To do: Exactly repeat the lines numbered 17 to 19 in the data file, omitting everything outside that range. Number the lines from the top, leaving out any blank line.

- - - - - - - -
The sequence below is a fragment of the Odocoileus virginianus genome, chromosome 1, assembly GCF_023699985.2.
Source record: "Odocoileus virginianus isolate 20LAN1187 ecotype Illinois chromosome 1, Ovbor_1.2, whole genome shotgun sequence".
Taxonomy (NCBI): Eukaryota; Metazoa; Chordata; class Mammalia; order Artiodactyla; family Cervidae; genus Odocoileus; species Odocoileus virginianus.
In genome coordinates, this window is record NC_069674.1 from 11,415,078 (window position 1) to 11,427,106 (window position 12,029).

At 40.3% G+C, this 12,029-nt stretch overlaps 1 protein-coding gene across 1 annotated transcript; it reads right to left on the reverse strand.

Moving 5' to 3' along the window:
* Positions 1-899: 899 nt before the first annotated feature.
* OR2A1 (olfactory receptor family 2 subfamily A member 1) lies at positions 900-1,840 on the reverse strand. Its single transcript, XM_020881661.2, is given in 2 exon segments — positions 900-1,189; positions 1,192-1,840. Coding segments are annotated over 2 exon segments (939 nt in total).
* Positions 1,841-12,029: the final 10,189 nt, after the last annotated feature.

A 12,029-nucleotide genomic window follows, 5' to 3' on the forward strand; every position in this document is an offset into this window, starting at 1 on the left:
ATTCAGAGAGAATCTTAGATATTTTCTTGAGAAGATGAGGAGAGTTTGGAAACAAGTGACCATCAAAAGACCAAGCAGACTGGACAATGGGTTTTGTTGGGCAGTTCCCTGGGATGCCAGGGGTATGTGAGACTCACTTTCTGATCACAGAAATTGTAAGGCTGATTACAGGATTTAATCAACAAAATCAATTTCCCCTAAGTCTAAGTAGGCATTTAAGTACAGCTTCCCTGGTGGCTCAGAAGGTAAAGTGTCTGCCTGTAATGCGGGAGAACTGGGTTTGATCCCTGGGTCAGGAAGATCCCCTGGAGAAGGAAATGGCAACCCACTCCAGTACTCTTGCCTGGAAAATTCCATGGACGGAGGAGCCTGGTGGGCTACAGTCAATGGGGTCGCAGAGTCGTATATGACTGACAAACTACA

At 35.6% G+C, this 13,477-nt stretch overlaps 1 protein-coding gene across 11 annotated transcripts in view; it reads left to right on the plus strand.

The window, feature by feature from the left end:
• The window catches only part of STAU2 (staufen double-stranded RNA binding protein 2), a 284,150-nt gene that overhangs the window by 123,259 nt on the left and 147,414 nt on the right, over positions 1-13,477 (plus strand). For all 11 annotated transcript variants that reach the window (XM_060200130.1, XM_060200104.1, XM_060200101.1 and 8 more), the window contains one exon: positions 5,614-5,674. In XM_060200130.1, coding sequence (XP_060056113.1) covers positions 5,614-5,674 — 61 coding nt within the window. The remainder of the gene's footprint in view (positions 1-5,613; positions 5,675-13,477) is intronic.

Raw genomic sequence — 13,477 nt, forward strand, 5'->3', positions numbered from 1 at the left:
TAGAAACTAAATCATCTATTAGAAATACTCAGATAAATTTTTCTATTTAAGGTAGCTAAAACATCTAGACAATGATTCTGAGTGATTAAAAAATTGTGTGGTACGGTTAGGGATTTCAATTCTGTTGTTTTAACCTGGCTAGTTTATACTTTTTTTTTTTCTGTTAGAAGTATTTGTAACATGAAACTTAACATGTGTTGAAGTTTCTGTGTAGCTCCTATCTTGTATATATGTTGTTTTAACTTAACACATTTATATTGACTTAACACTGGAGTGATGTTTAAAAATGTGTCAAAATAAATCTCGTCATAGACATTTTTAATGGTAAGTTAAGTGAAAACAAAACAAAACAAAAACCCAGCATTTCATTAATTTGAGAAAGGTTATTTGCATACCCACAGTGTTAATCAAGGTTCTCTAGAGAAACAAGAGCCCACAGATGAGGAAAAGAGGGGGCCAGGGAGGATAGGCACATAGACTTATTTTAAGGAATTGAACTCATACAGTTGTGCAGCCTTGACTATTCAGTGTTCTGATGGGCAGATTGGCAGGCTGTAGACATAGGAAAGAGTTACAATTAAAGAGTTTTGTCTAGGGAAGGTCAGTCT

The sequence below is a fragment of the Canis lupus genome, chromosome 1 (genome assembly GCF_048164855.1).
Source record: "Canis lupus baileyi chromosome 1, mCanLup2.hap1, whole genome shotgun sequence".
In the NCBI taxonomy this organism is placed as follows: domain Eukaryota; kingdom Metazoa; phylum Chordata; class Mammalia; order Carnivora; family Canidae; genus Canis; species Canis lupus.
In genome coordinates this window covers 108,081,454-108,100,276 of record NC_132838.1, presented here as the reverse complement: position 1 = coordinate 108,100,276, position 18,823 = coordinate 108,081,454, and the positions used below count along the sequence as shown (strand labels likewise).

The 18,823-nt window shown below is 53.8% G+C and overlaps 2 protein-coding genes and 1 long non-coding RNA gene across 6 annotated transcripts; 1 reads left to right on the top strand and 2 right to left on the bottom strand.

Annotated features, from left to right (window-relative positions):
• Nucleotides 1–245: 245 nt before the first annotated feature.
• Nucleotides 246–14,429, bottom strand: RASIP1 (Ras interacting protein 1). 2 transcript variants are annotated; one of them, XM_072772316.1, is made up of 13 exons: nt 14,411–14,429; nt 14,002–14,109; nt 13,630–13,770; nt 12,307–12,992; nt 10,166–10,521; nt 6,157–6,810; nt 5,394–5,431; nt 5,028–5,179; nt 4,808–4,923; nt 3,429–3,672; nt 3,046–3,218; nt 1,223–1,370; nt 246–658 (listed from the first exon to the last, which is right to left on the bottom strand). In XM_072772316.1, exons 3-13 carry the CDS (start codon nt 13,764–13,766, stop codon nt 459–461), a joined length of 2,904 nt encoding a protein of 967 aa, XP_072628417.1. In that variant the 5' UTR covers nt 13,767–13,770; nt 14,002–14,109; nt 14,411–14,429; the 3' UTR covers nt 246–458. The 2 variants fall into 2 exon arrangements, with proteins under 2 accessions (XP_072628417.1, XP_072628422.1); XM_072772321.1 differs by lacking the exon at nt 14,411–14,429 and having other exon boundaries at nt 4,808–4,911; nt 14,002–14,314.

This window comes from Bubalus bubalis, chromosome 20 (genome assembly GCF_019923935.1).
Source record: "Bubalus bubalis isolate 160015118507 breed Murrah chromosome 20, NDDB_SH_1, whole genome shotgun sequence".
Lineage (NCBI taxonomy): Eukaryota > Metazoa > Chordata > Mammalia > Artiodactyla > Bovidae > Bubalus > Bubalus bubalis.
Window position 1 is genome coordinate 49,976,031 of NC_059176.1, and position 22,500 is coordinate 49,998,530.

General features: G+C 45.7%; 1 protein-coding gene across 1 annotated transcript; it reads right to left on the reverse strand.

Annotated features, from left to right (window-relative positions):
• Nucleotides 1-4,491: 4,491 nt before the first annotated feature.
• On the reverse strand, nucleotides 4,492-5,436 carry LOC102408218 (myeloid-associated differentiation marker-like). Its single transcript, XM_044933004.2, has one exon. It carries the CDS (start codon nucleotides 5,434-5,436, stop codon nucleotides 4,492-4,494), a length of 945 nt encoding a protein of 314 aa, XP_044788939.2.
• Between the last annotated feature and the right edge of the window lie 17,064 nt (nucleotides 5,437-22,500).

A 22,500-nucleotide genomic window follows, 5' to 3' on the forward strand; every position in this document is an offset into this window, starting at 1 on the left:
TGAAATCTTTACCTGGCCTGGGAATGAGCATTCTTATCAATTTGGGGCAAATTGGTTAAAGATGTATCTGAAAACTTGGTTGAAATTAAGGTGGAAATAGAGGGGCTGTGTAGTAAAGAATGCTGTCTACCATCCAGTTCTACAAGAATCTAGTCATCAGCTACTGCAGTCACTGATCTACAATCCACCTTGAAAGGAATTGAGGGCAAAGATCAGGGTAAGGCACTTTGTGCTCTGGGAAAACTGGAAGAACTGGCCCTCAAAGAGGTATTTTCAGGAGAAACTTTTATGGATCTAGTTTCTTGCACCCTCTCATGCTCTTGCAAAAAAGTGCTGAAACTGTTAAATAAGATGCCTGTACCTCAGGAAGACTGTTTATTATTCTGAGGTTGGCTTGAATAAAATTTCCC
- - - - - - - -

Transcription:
The sequence below is a fragment of the Canis lupus genome, chromosome 1 (genome assembly GCF_048164855.1).
Source record: "Canis lupus baileyi chromosome 1, mCanLup2.hap1, whole genome shotgun sequence".
In the NCBI taxonomy this organism is placed as follows: domain Eukaryota; kingdom Metazoa; phylum Chordata; class Mammalia; order Carnivora; family Canidae; genus Canis; species Canis lupus.